Toronto-based Lending Loop, a peer-to-peer lending platform, has raised $2 million in funding from the MaRS Investment Accelerator Fund. The round also saw participation from a group of finance and technology investors.
Lending Loop said the funding will help the company roll out its latest product Auto-Lend, which allows lenders to automatically invest in loans through Lending Loop’s marketplace. The company also plans to invest in machine learning capabilities to assess the risk of borrowers applying for loans.
While the company is focused on the small business market, it also sees opportunities to reach “other” types of borrowers, and will invest in development in this area.
“For far too long, people have assumed the only place to put their hard-earned savings was with a big bank,” said Cato Pastoll, co-founder and CEO of Lending Loop. “The release of Auto-Lend means we now have an incredibly simple way for all Canadians to automatically invest their money in this highly attractive asset class.”
“People have assumed the only place to put their hard-earned savings was with a big bank.”
Lending Loop said that to date, the company has facilitated over $7 million of financing to small businesses across Canada with the help of its community of over 9,500 investors. With a fresh funding round and the launch of Auto-Lend, the company is hoping to scale these numbers in the coming months.
In addition to announcing its funding, Lending Loop has also added industry veteran Mike Kitchen and OPENLANE president Clive Kinross to its board of directors. Lending Loop said Kitchen and Kinross will provide support on verticals like traditional banking, online lending, and online marketplace sectors.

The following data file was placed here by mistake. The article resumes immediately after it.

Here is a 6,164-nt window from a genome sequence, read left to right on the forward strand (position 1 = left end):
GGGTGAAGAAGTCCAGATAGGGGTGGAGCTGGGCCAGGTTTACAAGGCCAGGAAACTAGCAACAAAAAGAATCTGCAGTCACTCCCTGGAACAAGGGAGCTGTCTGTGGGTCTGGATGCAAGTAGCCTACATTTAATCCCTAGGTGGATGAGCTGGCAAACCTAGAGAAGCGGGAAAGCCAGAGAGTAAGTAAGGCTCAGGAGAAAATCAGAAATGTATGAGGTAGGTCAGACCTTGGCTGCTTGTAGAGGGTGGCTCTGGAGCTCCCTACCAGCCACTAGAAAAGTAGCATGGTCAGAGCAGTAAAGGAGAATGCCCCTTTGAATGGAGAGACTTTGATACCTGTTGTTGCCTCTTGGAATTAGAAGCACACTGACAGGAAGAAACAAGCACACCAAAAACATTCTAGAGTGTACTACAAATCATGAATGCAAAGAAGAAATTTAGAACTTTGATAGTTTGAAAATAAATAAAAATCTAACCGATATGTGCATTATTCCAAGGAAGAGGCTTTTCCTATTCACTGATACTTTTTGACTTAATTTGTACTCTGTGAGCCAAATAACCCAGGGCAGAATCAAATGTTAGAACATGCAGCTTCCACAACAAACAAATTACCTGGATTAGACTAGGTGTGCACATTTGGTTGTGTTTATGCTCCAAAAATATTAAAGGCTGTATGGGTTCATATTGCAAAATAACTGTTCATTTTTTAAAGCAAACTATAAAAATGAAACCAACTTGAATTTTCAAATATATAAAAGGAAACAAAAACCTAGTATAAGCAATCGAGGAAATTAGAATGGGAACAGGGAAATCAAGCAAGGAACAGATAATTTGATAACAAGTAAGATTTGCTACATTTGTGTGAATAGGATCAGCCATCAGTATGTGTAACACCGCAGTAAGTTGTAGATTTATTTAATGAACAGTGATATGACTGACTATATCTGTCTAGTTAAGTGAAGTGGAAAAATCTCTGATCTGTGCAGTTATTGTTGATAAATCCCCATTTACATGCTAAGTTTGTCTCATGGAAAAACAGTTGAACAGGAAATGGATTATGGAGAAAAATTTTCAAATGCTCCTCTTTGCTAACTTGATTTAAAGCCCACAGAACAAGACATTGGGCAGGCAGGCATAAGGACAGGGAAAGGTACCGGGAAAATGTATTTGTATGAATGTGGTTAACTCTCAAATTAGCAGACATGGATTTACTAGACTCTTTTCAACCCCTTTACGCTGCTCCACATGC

Lending Loop also formed an advisory board to help with the company’s key growth areas including credit risk, technology development, and strategy, and relaunched its website aimed at making lending data publicly accessible.
In March 2016, Lending Loop voluntarily halted new loan requests on its platform after facing questions of compliance with the Ontario Securities Act. The company began accepting new businesses, investors, and loan requests on its platform again in October 2016, when it completed registration with the OSC as an exempt market dealer.
When asked what he’s learned growing a FinTech startup, Pastoll says that while the “normal” saying is that FinTech businesses take twice as long and cost twice as much, FinTech businesses should think four times as long and ten times as much.
“That’s the reality of the industry you are dealing with. Above all else, you have to find a way to keep things as lean as possible otherwise it will be impossible to survive, said Pastoll. “While banks look big and scary, people underestimate just how painfully slow they are so don’t be afraid to take a road less traveled and go after them directly.”